17. 17. Using In-Situ Features<br /><ul><li>In-situ features usable for LIDAR dataset registrations</li></ul>Highway surfaces Bridge pillars<br />Slope surfaces and edges Structure edges and rails<br />No need to set up control targets  reduce the cost for field work. <br />
  18. 18. Weighted NISLT Approach<br /><ul><li>Once feature correspondence is established, the transformation parameters are estimated by the weighted NISLT (Non-Iterative Solutions for Linear Transformations) technique:</li></ul>Scale parameter<br />where dxij and dx’ij are coordinate differences (vectors) in the original and transformed systems, is the weight matrix, lkis a kx1 unity vector. <br />
  19. 19. Weighted NISLT Approach<br />Rotational parameters<br />where ΔX and ΔX’ are the matrices by stacking all the normalized row vectors in the original and transformed systems. <br />Translational parameters<br />
  20. 20. Weighted NISLT Approach<br /><ul><li>Characteristics of weighted NISLT approach</li></ul> - Closed-form solution, requires no initial<br />values nor iterative computations  <br />highly efficient compared to <br />LSQ-based approaches.<br /> - Weighted parameter estimation model  uncertainties of input <br /> observables can be realistically taken into consideration.<br /> - Accepts input observables of different kinds (e.g. vectors between <br /> points, directional vectors of linear features, normal vectors of <br /> planar features, and eigenvectors of groups of points)  make <br /> possible a direct use of various in-situ geometric features. <br />
  21. 21. Quality Assessment<br /><ul><li>Classical point-based approach: </li></ul>Registration quality is typically evaluated by the post-fit residuals for point coordinates after applying the estimated parameters.<br /> : post-fit residual vector of point i<br />n : number of conjugate points<br />This index gives a vague interpretation on the obtained result since it represents only the positional agreement between two datasets  geometrical similarity is not considered!!<br />
  22. 22. Quality Assessment<br /><ul><li>Proposed approach: </li></ul>Here features of various kinds are used for a registration. The quality is then evaluated based on the following two indexes:<br />Absolute Consistency (qa) Relative Similarity (qr)<br />Positional alignment Geometric similarity<br />: post-fit residual vector of conjugate point i or the vector between point i ‘s <br /> projected points on two conjugate features. <br />: the angle between two conjugate vectors (directional vectors, normal <br /> vectors, or eigenvectors) after the registration. <br />: the numbers of conjugate points and conjugate vectors<br />
  23. 23. (a) (b)<br />(c) (d)<br />Quality Assessment<br /><ul><li>Interpretation of a registration solution: </li></ul>Moderate qa, good qr. <br />Moderate qa and qr. <br />Poor qa, good qr. <br />Poor qa and qr.<br />The quality of a registration solution can be explicitly defined by the proposed two indexes qa and qr.<br />
  24. 24. S2<br />S1<br />Numerical Validation<br /><ul><li>Data collection: </li></ul>A case study was performed for a 250m-long reinforced concrete (RC) bridge in Taipei City.<br />Two LIDAR stations (S1, S2) were set up about 80m away from the bridge.<br />
  25. 25. Numerical Validation<br /><ul><li>Data collection (cont’d): </li></ul>LIDAR point cloud was collected at each station using a Trimble® GS200 Terrestrial Laser Scanner.<br />Resolution for the scanned points of the bridge was roughly between 0.02m ~ 0.04m.<br />No control sphere or reflective stick was set up in the scanned area. <br />TrimbleGS200 Laser Scanner<br /> - Range: 2m~200m<br /> - Accuracy: range = 6 mm @ 100 m<br />angular = 6 mm @ 100 m<br /> - Max. Density: 3mm@100m<br />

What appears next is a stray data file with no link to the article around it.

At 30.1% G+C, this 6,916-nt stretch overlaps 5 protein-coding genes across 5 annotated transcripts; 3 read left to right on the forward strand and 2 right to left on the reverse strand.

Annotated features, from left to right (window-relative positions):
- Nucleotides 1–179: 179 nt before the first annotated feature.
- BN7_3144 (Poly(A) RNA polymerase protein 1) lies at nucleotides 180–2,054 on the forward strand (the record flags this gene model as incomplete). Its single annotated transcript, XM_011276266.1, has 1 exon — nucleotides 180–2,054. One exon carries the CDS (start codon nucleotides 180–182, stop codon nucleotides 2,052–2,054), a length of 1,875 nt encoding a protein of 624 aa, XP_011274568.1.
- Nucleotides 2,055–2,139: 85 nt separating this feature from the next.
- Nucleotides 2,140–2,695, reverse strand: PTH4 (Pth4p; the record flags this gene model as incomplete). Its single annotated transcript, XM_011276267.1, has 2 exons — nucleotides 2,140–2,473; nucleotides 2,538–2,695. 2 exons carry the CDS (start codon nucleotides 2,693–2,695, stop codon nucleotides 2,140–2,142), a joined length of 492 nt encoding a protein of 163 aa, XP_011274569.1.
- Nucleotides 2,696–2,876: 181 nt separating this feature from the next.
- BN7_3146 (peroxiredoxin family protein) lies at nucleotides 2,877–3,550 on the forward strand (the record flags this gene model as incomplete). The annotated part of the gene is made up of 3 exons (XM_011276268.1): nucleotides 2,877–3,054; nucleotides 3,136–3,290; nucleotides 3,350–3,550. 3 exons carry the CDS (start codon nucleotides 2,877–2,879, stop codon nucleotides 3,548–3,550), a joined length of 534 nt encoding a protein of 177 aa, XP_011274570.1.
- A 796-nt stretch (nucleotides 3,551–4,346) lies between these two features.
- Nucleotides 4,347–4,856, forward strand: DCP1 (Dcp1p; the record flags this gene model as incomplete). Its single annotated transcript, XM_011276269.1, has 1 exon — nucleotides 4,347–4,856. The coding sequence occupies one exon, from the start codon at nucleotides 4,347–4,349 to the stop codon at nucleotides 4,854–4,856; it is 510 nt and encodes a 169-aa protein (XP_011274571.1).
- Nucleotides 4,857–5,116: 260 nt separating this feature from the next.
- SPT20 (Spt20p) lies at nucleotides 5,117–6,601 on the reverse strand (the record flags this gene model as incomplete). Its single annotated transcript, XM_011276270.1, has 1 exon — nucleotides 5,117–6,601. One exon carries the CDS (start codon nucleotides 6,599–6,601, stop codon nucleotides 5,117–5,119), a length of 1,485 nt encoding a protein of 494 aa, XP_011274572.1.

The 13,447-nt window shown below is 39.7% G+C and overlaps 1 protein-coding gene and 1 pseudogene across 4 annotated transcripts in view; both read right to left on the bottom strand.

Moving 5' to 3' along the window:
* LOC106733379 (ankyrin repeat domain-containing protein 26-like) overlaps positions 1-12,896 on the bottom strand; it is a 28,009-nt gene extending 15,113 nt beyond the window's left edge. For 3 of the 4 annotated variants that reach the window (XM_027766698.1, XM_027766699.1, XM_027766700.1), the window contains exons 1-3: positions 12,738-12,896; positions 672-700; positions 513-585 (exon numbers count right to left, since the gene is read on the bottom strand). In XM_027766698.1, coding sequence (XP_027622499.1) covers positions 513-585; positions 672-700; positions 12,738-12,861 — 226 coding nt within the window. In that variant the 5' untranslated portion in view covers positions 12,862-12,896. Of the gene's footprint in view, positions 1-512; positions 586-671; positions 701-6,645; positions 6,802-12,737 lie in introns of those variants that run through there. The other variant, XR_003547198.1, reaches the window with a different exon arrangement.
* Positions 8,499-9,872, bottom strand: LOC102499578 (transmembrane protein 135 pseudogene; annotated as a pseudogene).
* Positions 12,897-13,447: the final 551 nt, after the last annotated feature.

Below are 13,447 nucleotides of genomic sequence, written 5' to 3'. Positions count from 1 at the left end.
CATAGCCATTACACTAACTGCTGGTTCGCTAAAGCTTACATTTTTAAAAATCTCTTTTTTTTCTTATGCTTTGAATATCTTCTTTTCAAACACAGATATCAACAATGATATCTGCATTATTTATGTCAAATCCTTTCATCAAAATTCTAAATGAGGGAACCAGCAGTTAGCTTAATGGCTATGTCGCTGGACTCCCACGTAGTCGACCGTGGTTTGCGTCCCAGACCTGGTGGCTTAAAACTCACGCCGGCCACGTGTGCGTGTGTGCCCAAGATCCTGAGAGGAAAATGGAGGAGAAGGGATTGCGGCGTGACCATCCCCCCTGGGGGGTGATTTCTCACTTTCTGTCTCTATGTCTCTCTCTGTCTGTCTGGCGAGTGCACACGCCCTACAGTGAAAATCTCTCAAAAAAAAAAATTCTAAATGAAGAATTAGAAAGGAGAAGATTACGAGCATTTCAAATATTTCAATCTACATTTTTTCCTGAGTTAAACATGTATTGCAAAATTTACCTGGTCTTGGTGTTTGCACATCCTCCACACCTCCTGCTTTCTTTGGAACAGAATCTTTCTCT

26. 26. Numerical Validation<br /><ul><li>Collected datasets and in-situ features used for registration</li></ul>Two sets of LIDAR point clouds were collected at the two stations.<br />Since no control point was available, in-situ features were selected from the datasets and used for a registration.<br />Two pillars, a rail and a beam surface were used as conjugate features. <br />Station 1 Station 2<br />
  27. 27. Numerical Validation<br /><ul><li>NISLT registration</li></ul>The eigenvectors of conjugate features were used as observables while solving for the transformation parameters based on the proposed weighted NISLT approach.<br />Station 1 Station 2<br />
  28. 28. Numerical Validation<br /><ul><li>Registration results (integrated point clouds)</li></ul>Shown in true colors<br />Shown in blue for points collected at station 1 and in red for points collected at station 2<br />
  29. 29. Numerical Validation<br /><ul><li>Registration results (integrated point clouds)</li></ul>S2<br />S1<br />Integrated<br />
  30. 30. Numerical Validation<br /><ul><li>Registration results (quality assessment)
  31. 31. Absolute consistency (qa) = 3.81cm.
  32. 32. Relative similarity (qr) = 1.864e-4 .
  33. 33. qr is equivalent to a 3.73cm positional distortion for an object of </li></ul> size 200m. Equally accurate in terms of positional agreement and <br /> geometric similarity.<br /><ul><li> Both values are within a reasonable range considering the </li></ul>2cm~4cm resolution of the original LIDAR datasets  the <br /> registration quality is mostly dependent on the point resolution in <br /> this case.<br />
  34. 34. Conclusion<br /><ul><li>The proposed approach increases the number of usable features for a registration solution  the cost for LIDAR field work can be significantly reduced.
  35. 35. The weighted NISLT enables an efficient parameter estimation when in-situ hybrid conjugate features are used.
  36. 36. The two quality indexes (absolute consistency and relative similarity) give a complete and explicit quality indication for a registration solution.
  37. 37. An automatic approach for selecting qualified in-situ features should be developed in the future.</li></li></ul><li>Thanks for your attention<br /> For more information, please contact:<br /> Jen-Yu Han, Ph.D.<br /> Department of Civil Engineering, National Taiwan University<br /> Email: jyhan@ntu.edu.tw Phone: +886-2-33664347<br /> Website: http://homepage.ntu.edu.tw/~jenyuhan<br />

×